We Both Wrote Everything

How do you learn something new about your life mate* after being together for decades? Undertake a big project together, for example, write a book. In our case, How to Be a Care Consultant and Care Manager: Working With Elders and Their Families With Compassion and Respect. Most of our collaboration did not yield a whole lot of learning something new about my lifemate. Joan would rather be interacting with people, her garden, her recipes—most anything rather than her keyboard. I already knew that. I don’t believe she ran for and served on the Edmonds City Council just to put four additional years between her and the distress of being an author, but I don’t disbelieve it. On the whole, the process of being co-authors fit, for better or worse, what we already knew about each other—that we had each others’ back, that we knew how to persevere through the inevitable boredom of a large undertaking (after all, we both made it through grad school), that commas are the most difficult grammar decisions. What I learned about Joan is the key to why she’s so good with her clients, something that should have been obvious to me. But first...

Who wrote what

Friends and relatives ask, in regard to co-authoring of How to Be a Care Consultant and Care Manager, who wrote what? With a bit of thought we decided on this: we both wrote everything. Here’s why we see it that way. 

Soon after Joan and I first conceived of our book, we began to take nightly walks after dark. During the 45 minutes or so, we’d discuss her work, mostly specific client issues that came up for her, but also general ideas about her work with elders and their families. We’d often follow the discussion with, we should write about that.About five percent of the time we did. Much of the book material came from those walks, with the balance from other random discussions.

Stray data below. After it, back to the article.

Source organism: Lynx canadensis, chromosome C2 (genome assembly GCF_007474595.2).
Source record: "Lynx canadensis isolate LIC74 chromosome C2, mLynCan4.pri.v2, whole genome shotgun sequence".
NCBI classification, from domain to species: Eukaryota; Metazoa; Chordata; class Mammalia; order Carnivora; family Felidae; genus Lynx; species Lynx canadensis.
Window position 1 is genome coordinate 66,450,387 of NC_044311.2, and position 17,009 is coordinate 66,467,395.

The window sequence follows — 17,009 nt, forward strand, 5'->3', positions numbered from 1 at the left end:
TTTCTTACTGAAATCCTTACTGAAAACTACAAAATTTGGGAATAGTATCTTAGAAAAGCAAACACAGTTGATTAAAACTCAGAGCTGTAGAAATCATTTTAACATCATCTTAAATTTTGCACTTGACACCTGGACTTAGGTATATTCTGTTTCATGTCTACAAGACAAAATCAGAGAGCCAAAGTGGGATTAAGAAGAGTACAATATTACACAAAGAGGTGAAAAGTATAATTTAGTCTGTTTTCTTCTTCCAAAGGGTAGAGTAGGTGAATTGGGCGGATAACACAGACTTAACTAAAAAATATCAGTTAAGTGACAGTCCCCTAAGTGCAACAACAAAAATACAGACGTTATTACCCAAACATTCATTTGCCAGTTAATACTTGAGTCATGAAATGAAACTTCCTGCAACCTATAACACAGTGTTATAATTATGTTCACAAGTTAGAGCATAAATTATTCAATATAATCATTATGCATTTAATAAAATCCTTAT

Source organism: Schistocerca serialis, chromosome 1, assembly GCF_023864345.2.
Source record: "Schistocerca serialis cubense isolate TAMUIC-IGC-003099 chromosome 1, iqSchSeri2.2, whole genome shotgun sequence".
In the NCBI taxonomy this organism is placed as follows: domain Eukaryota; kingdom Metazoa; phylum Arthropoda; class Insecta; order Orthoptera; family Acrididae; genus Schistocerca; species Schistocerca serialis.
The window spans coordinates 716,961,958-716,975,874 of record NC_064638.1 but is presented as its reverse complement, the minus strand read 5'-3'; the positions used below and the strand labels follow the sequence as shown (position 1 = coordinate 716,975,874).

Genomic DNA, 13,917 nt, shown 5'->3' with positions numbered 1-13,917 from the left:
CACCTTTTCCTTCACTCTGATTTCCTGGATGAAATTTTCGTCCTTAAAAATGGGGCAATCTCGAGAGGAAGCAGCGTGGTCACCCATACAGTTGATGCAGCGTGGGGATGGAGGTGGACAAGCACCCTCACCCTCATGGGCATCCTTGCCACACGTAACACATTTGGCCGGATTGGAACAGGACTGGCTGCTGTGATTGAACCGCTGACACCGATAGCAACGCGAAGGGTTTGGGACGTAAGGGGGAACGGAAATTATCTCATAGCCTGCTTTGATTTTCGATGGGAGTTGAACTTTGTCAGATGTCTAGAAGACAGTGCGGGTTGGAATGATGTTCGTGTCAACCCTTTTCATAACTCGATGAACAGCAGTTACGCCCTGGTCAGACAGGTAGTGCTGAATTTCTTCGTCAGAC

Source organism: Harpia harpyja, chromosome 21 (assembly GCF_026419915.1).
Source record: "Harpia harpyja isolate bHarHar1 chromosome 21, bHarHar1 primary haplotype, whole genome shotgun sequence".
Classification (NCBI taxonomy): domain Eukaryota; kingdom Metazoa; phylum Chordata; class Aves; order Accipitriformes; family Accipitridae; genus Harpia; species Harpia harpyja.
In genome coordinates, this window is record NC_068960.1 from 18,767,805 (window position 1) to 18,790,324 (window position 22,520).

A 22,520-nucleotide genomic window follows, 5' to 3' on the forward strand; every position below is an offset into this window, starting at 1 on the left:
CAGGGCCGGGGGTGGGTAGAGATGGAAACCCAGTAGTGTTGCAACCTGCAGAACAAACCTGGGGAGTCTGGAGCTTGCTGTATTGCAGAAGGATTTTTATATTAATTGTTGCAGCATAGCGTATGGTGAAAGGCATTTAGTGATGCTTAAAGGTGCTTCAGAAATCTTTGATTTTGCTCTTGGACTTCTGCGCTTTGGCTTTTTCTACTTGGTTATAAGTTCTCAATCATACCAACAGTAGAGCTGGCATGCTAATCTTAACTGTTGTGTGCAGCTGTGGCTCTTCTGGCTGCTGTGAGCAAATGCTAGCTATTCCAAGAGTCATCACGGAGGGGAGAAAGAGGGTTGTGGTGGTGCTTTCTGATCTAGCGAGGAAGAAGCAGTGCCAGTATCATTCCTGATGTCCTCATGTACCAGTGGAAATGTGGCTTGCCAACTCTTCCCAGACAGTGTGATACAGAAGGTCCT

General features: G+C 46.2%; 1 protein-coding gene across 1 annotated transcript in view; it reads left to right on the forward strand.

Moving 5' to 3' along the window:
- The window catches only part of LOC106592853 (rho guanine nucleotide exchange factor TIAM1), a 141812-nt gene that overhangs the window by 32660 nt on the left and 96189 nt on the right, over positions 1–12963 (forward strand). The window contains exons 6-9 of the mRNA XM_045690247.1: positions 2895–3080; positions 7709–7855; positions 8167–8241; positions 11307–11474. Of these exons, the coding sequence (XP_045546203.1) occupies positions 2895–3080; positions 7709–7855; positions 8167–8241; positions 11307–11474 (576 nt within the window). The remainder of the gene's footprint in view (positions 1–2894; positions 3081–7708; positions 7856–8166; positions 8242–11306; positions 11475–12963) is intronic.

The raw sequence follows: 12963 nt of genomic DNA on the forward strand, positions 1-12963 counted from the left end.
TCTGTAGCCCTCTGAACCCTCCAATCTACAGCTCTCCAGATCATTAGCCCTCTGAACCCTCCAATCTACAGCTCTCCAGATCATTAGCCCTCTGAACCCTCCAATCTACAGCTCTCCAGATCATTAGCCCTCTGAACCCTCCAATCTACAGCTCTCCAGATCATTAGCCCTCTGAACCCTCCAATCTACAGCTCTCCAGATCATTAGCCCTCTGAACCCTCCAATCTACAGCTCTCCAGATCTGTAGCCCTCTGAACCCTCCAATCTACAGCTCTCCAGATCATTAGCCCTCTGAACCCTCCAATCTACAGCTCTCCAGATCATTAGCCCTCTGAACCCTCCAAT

Who typed the actual words is another story, but first, here’s an example that illustrates how we both wrote everything:

Our original theme for the book was working effectively with families. It was to be based on a nineteen-page outline Joan created for a presentation she made at a national conference held by the Aging Life Care Association (at the time, called the National Association of Professional Geriatric Care Managers). However, we soon changed direction to cover not just working with families, but the whole of Joan’s work with elders. 

In the early planning, Joan and I divied up the chapters. After I finished my first drafts, I decided to give the chapter on working with families a try. Early on, concerned the first section of the outline was too much of a shift into theory and would be a poor fit for the rest of the book, I suggested we leave out the section that was once going to be the anchor of the whole book. To my surprise, by just forgoing the more theoretical parts, I was able to guide Joan’s outline easily into a draft. When I remarked to Joan what a great outline it was—how easy it was to use to cover the subject—she responded by reminding me that the outline was hatched from the many conversations we had. In short: (1) We had conversations over the years on working with families. (2) Joan wrote the outline from our conversations. (3) I wrote the section from her outline. 

In terms of ideas, we both wrote everything, but we separately created the first drafts of the various chapters. As I looked through the chapters, I realized, with surprise, that I wrote in Joan’s voice and Joan wrote in her clients’ voice. While that may seem strange, it fit. I can see and understand Joan's work without her emotional investment. I can report on Joan's work without her concerns that she always wishes she could do more: maybe this would have worked better, maybe that would work better.

Regardless of who wrote what, we wrote in the first person as Joan. That was the best fit for how we want her work to be understood. Rather than a manual—this is how it's done—we presented this is how I do it. The book presents a model that worked for Joan, but leaves room for the various personalities that might be attracted to a career in care consultation and care management. 

What I learned about Joan

Despite the many conversations with Joan, and despite the many hours editing her book chapters, it wasn't until I reviewed the manuscript to prepare for this article that I realized how Joan’s compassion and insight into her clients’ internal world translate into her work: she views her clients not for what they've lost, but for who they are. 

How to Be a Care Consultant and Care Manager: Working With Families With Compassion and Respect, was published on October 5, 2019.

*Life mate (lifemate) comes from the graphic novel series Elfquest